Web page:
It took it almost half a decade to make a re-entry, but WikiLeaks is back in the arena of exposing confidential information. A beta version of the website has been launched that has started accepting incognito files, starting today.
Although website’s editor-in-chief, Julian Assange is still living in an asylum at the Ecuadorian Embassy in London, but, regardless of that the online submission system is set upon claiming its position for being a protected website for people in search of sharing confidential information of political and historical importance.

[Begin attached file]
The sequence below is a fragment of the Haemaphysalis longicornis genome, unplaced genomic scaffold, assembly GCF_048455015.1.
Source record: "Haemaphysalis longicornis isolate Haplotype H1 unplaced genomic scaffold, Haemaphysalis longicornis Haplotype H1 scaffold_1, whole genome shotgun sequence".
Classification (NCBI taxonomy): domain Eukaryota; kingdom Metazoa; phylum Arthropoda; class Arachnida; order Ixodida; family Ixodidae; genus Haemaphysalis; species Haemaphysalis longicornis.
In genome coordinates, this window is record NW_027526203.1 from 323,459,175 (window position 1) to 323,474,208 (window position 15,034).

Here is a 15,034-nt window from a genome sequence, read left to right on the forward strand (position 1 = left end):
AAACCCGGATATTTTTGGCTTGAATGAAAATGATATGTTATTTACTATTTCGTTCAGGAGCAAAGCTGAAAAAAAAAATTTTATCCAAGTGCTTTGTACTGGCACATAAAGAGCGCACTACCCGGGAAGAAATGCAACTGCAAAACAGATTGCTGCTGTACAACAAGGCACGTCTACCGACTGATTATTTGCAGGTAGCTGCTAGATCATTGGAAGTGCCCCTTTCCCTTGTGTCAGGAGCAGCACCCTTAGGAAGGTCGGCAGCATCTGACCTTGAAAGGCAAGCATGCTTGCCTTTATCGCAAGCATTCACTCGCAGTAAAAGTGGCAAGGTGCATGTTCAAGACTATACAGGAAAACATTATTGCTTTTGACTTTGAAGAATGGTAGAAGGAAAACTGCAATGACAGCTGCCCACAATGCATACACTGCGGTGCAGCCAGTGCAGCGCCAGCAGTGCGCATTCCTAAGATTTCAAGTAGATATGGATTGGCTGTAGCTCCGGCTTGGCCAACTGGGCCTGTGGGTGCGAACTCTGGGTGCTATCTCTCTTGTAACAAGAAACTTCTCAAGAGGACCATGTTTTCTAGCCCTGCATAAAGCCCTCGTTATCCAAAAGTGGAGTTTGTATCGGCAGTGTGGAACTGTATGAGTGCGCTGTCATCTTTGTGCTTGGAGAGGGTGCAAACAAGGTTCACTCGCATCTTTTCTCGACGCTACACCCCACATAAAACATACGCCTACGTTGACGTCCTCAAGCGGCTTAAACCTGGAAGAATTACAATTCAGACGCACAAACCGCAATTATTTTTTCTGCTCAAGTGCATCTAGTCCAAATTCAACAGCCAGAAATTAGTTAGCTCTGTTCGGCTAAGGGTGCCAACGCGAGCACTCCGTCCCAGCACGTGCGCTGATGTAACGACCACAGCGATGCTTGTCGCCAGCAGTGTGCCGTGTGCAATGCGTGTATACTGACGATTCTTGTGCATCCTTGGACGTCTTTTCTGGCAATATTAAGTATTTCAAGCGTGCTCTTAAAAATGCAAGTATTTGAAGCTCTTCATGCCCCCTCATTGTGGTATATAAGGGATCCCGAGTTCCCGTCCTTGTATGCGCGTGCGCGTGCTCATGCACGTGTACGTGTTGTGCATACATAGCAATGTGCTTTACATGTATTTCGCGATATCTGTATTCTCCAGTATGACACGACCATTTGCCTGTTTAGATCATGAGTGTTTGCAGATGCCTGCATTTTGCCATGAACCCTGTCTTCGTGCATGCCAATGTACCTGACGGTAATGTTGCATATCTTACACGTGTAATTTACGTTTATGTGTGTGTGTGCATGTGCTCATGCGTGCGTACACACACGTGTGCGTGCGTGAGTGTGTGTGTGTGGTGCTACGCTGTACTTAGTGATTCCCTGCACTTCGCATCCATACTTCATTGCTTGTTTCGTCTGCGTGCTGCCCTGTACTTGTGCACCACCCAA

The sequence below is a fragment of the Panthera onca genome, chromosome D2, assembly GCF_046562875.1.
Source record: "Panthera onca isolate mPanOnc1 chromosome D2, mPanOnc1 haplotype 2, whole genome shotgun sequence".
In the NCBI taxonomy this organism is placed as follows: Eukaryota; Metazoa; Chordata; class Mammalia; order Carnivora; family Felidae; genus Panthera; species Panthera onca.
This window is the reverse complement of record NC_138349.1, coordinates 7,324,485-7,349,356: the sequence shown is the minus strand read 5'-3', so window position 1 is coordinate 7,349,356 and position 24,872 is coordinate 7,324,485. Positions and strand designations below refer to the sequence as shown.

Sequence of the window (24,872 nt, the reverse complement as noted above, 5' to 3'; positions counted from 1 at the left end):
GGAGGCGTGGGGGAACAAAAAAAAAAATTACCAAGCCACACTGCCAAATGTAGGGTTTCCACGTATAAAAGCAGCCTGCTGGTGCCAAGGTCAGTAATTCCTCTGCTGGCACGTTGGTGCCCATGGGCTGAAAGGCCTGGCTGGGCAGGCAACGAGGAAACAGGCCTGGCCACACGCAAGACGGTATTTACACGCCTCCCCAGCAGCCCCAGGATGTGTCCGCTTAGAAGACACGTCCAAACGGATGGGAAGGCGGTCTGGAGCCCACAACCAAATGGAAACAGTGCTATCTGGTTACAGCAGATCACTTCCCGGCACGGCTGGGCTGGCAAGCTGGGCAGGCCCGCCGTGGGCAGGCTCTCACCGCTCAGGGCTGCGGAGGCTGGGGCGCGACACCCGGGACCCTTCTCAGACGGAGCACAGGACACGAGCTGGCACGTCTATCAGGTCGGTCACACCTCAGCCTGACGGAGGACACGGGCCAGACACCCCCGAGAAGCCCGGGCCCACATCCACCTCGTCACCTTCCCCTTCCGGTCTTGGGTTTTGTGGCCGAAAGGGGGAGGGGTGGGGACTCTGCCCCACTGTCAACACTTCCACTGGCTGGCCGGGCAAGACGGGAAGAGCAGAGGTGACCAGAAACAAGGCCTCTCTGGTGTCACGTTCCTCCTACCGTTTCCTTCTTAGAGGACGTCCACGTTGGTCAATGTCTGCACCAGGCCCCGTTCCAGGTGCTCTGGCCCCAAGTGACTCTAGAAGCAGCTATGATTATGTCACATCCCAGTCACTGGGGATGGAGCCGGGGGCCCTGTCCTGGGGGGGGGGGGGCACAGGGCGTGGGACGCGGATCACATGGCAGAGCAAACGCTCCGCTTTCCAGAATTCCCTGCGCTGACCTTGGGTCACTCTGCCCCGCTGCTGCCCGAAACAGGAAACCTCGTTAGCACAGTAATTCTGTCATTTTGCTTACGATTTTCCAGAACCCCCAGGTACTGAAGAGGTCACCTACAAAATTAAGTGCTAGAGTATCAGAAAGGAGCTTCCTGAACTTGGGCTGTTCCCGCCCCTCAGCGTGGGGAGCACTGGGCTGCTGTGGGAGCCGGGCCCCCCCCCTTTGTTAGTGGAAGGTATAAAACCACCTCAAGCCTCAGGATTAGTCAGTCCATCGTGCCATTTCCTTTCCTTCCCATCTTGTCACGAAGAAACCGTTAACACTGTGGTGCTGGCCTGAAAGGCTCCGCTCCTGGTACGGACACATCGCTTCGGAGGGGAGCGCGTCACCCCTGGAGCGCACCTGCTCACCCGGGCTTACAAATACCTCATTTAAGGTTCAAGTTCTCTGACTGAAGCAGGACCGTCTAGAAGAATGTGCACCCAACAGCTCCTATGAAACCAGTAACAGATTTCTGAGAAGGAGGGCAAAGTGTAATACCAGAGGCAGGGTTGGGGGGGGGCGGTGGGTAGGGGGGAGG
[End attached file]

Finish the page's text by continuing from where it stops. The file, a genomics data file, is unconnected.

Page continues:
Intelligence agencies have achieved momentum ever since WikiLeaks first went down in the year 2010. To combat WikiLeaks, the intelligence agencies have employed high-tech supervision techniques that can seize leaks. All these counter strikes by such agencies has made it almost impossible for people to anonymously share an information.
A WikiLeaks’ spokesperson told Wired, that they had to overhaul their identity securing measures in order to make submissions immune to hi-tech surveillance.
All the measures taken by WikiLeaks stand unknown to us, but the website readily claims to be safe for the anonymous information sharing. It runs on Tor, which is an encrypted network that makes the source and destination unidentified of all Internet communications. Tor is available as a downloadable browser package for Mac OS X , Windows, and GNU/Linux.